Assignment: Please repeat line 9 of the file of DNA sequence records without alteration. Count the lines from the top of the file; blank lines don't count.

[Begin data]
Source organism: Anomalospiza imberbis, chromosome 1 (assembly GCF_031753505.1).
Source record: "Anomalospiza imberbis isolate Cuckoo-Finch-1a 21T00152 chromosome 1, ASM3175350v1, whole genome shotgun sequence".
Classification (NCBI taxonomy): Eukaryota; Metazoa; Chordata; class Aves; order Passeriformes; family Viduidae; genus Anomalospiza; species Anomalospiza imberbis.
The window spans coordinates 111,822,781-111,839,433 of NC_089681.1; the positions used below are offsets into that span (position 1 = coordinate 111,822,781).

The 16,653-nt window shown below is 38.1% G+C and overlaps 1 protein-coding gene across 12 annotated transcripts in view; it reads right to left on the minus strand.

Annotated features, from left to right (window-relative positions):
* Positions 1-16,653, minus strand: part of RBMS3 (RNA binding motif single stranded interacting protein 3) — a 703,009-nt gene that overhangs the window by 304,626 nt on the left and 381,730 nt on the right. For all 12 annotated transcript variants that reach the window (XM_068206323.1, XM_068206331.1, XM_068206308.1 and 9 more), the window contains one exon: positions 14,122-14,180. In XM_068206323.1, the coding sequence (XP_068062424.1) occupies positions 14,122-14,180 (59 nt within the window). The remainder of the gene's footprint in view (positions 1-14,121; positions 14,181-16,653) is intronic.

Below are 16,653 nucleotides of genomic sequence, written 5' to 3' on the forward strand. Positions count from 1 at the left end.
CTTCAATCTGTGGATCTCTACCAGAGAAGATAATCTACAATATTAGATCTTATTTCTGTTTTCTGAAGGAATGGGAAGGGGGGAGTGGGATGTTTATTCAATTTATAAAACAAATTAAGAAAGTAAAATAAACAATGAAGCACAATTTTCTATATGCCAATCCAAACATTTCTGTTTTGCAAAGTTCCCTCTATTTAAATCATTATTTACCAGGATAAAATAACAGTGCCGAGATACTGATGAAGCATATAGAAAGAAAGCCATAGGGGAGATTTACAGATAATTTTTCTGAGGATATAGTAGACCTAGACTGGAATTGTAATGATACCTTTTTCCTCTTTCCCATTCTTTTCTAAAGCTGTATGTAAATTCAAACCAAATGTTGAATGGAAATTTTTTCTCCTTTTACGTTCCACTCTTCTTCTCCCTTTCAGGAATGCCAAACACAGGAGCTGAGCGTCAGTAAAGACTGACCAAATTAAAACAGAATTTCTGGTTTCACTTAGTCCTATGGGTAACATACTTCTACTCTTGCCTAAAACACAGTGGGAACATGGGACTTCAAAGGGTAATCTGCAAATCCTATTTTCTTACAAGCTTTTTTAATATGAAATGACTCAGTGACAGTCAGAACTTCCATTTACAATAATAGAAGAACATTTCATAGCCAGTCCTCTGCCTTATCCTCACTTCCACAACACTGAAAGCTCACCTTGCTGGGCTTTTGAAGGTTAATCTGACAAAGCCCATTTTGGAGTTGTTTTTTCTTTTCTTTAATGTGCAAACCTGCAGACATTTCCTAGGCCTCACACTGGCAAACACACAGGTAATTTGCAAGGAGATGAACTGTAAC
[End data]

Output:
CTTCAATCTGTGGATCTCTACCAGAGAAGATAATCTACAATATTAGATCTTATTTCTGTTTTCTGAAGGAATGGGAAGGGGGGAGTGGGATGTTTATTCAATTTATAAAACAAATTAAGAAAGTAAAATAAACAATGAAGCACAATTTTCTATATGCCAATCCAAACATTTCTGTTTTGCAAAGTTCCCTCTATTTAAATCATTATTTACCAGGATAAAATAACAGTGCCGAGATACTGATGAAGCATATAGAAAGAAAGCCATAGGGGAGATTTACAGATAATTTTTCTGAGGATATAGTAGACCTAGACTGGAATTGTAATGATACCTTTTTCCTCTTTCCCATTCTTTTCTAAAGCTGTATGTAAATTCAAACCAAATGTTGAATGGAAATTTTTTCTCCTTTTACGTTCCACTCTTCTTCTCCCTTTCAGGAATGCCAAACACAGGAGCTGAGCGTCAGTAAAGACTGACCAAATTAAAACAGAATTTCTGGTTTCACTTAGTCCTATGGGTAACATACTTCTACTCTTGCCTAAAACACAGTGGGAACATGGGACTTCAAAGGGTAATCTGCAAATCCTATTTTCTTACAAGCTTTTTTAATATGAAATGACTCAGTGACAGTCAGAACTTCCATTTACAATAATAGAAGAACATTTCATAGCCAGTCCTCTGCCTTATCCTCACTTCCACAACACTGAAAGCTCACCTTGCTGGGCTTTTGAAGGTTAATCTGACAAAGCCCATTTTGGAGTTGTTTTTTCTTTTCTTTAATGTGCAAACCTGCAGACATTTCCTAGGCCTCACACTGGCAAACACACAGGTAATTTGCAAGGAGATGAACTGTAAC